There were a few aspects of Boy Meets Boy that fell a little flat for me – Noah, as I have said, and I was a bit sad that the story of the straight best friend is essentially one of loss. Joni gets into a relationship with an apparently rather controlling guy but we never really get any into her side of things (because Paul doesn't have any) and Paul is never quite able to reconcile with her. For a book about love, in all its forms, this is fair enough, since love and loss travel hand in hand, but it does mean that the one straight person in the entire book abandons her friends the moment she gets into a relationship. This is even more problematic because Boy Meets Boy is dependent on archetypes, rather than characters – what Boy Meets Boy, hopefully unintentionally, seems to be saying through arc is that gay-straight friendships are impossible to sustain, especially since the friendships he maintains, and the new ones he forms over the course of the book are all with gay people. The other thing that made me a little uncomfortable was the fact that Gay Tony's parents, who are unable to accept his sexuality, are highly religious. Of course lots of people who are religious have trouble with teh gay but it always seems to end up being a short-cut for blind homophobia. To Levithan's credit they are not obviously evil, and genuinely love their son, but just as there are problems in your only straight person fucking off into an unhealthy relationship there are problems in having your only homophobes be people of religious conviction.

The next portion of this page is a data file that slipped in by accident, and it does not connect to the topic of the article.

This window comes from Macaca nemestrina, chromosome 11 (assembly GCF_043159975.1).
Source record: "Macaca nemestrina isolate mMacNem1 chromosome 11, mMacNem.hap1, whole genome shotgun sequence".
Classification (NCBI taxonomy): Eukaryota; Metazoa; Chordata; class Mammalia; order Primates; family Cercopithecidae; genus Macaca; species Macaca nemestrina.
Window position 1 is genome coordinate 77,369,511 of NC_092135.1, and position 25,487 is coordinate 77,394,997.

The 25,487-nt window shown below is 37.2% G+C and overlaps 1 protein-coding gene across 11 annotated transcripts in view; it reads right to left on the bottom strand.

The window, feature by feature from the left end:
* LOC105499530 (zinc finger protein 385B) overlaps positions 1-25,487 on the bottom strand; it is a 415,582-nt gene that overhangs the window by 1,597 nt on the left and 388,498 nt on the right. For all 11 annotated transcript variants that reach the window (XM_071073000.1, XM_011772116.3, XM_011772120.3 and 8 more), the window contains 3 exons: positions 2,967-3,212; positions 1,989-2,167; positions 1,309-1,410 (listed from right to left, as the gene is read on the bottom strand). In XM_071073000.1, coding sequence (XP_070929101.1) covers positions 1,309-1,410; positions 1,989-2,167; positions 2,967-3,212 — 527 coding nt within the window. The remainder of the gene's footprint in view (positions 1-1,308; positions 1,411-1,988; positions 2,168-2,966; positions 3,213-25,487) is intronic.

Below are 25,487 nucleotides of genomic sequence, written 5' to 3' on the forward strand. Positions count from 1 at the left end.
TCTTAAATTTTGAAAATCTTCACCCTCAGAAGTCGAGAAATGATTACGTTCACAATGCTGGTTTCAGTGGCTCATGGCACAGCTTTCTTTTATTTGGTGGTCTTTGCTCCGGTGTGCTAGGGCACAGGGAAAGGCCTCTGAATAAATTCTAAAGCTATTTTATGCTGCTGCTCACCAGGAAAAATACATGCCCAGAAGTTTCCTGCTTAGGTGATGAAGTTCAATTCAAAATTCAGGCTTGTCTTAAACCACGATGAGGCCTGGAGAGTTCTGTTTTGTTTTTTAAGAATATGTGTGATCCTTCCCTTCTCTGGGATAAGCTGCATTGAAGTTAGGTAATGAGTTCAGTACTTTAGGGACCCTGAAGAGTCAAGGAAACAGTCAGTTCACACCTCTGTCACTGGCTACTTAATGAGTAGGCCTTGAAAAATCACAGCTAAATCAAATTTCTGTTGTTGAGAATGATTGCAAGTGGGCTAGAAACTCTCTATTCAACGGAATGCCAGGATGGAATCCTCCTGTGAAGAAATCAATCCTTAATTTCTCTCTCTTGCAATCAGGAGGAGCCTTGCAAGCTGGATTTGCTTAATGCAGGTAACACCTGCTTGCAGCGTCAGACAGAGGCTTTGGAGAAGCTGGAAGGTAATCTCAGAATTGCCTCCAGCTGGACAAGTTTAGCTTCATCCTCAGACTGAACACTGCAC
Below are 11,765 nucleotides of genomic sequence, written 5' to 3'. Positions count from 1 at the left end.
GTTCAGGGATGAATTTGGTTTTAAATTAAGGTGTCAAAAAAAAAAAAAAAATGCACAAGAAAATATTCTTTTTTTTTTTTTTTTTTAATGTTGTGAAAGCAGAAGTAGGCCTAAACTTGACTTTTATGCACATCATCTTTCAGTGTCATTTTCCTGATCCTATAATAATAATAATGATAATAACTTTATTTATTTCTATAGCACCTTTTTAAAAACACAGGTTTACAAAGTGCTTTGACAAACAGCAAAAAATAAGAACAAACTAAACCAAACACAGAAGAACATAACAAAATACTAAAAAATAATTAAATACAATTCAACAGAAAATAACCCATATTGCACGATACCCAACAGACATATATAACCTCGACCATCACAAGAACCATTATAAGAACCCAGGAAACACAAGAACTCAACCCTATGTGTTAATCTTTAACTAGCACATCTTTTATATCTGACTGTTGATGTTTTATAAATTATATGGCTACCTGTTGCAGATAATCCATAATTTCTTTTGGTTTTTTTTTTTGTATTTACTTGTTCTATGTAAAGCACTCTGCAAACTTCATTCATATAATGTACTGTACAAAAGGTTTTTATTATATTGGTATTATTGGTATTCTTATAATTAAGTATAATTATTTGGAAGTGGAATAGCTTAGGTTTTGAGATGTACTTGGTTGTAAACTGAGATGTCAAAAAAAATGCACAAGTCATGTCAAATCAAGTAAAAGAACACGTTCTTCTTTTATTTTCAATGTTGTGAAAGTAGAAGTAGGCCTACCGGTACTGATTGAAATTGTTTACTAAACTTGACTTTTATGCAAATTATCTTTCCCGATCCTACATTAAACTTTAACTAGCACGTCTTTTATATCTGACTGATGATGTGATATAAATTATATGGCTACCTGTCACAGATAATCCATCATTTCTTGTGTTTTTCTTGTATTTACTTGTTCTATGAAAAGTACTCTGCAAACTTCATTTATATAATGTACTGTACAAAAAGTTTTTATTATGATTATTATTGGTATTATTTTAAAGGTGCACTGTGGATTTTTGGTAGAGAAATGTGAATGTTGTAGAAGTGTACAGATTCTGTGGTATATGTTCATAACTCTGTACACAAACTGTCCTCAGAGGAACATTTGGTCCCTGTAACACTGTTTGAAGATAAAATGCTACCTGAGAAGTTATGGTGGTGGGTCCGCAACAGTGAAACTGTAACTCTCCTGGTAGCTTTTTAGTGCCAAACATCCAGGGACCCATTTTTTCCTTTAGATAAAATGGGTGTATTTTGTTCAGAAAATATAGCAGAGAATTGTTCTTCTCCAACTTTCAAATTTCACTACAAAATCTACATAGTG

Minor issues aside, Boy Meets Boy is basically an adorable piece of fluff. It is a hug in a book and I really enjoyed it.


I feel really bad about Hero because I honestly expected to love it, but as it turned out I just didn't get on with it. Thom Creed's father used to be a super hero but following a National Disaster (the collapse of the Wilton Towers while fighting off an alien, apparently) he's an outcast, a single father trying to raise his son. Thom is gay, and starting to manifest a superpower, two things he knows his father can't stand, and both of which are aspects of himself he feels he has to hide from his father for lose his love and respect. Unexpectedly, Thomas receives an invitation to try out for the League, the official syndicate superheroes, and finds himself on probation with a bunch of other aspiring superheroes.

One of the first books I reviewed for Ferretbrain back in the day was Soon I Will Become Invincible, the first superhero “novel” I'd ever read, which I ended up rather enjoying and is told from the perspective of a supervillain. I remember that Jamie and I had a rather tangled discussion – enacted from a perspective of mutual confusion – about the very concept of a superhero NOVEL. Soon I Will Become Invincible was clever and stylish enough that the inherent problems of the form Jamie articulated in his comments didn't become more than a minor issue. Unfortunately, they bugged the crap out of me in Hero. I felt that the narrative was constantly straining against itself – it wanted, and needed, to be a comic. Or about something else. Equally, the tropes of the genre, which are a vital part of any superhero story, are primarily visual, and largely present to bridge the gap between the images and the words. When there are only words these tropes come across as clumsy and lacking in subtlety – instead of bold, dramatic and exciting.